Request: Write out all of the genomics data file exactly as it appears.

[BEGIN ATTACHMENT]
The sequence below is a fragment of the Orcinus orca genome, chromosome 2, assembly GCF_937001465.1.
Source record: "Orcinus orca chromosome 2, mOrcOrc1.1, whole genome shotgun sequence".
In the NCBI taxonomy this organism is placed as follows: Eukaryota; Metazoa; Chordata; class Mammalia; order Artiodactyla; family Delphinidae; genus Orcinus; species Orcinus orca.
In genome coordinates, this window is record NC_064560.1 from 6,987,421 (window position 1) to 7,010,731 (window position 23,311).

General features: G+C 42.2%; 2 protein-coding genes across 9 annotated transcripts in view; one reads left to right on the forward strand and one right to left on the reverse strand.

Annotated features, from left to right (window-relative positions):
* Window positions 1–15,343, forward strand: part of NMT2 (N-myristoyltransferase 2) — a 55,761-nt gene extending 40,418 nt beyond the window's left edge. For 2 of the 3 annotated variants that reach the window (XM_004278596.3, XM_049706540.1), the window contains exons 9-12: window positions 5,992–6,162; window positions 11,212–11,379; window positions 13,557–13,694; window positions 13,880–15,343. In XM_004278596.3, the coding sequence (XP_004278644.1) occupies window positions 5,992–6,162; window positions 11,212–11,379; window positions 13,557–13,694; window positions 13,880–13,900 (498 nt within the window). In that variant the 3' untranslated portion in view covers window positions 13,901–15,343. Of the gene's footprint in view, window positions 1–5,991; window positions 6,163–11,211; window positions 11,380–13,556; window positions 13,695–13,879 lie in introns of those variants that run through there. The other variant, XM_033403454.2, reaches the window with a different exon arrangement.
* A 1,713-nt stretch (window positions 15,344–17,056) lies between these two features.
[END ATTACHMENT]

The sequence below is a fragment of the Orcinus orca genome, chromosome 2, assembly GCF_937001465.1.
Source record: "Orcinus orca chromosome 2, mOrcOrc1.1, whole genome shotgun sequence".
In the NCBI taxonomy this organism is placed as follows: Eukaryota; Metazoa; Chordata; class Mammalia; order Artiodactyla; family Delphinidae; genus Orcinus; species Orcinus orca.
In genome coordinates, this window is record NC_064560.1 from 6,987,421 (window position 1) to 7,010,731 (window position 23,311).

General features: G+C 42.2%; 2 protein-coding genes across 9 annotated transcripts in view; one reads left to right on the forward strand and one right to left on the reverse strand.

Annotated features, from left to right (window-relative positions):
* Window positions 1–15,343, forward strand: part of NMT2 (N-myristoyltransferase 2) — a 55,761-nt gene extending 40,418 nt beyond the window's left edge. For 2 of the 3 annotated variants that reach the window (XM_004278596.3, XM_049706540.1), the window contains exons 9-12: window positions 5,992–6,162; window positions 11,212–11,379; window positions 13,557–13,694; window positions 13,880–15,343. In XM_004278596.3, the coding sequence (XP_004278644.1) occupies window positions 5,992–6,162; window positions 11,212–11,379; window positions 13,557–13,694; window positions 13,880–13,900 (498 nt within the window). In that variant the 3' untranslated portion in view covers window positions 13,901–15,343. Of the gene's footprint in view, window positions 1–5,991; window positions 6,163–11,211; window positions 11,380–13,556; window positions 13,695–13,879 lie in introns of those variants that run through there. The other variant, XM_033403454.2, reaches the window with a different exon arrangement.
* A 1,713-nt stretch (window positions 15,344–17,056) lies between these two features.